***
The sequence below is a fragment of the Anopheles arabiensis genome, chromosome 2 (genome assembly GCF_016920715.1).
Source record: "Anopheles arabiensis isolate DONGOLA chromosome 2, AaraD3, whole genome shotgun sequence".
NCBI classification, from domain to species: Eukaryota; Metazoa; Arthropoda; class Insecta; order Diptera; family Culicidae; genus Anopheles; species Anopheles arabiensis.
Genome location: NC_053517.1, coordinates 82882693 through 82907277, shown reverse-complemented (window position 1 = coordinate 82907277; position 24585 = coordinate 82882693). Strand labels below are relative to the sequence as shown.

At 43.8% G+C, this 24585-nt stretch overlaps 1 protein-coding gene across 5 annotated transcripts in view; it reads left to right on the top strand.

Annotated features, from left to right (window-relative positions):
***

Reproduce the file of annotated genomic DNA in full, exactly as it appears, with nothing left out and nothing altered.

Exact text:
The sequence below is a fragment of the Anopheles arabiensis genome, chromosome 2 (genome assembly GCF_016920715.1).
Source record: "Anopheles arabiensis isolate DONGOLA chromosome 2, AaraD3, whole genome shotgun sequence".
NCBI classification, from domain to species: Eukaryota; Metazoa; Arthropoda; class Insecta; order Diptera; family Culicidae; genus Anopheles; species Anopheles arabiensis.
Genome location: NC_053517.1, coordinates 82882693 through 82907277, shown reverse-complemented (window position 1 = coordinate 82907277; position 24585 = coordinate 82882693). Strand labels below are relative to the sequence as shown.

At 43.8% G+C, this 24585-nt stretch overlaps 1 protein-coding gene across 5 annotated transcripts in view; it reads left to right on the top strand.

Annotated features, from left to right (window-relative positions):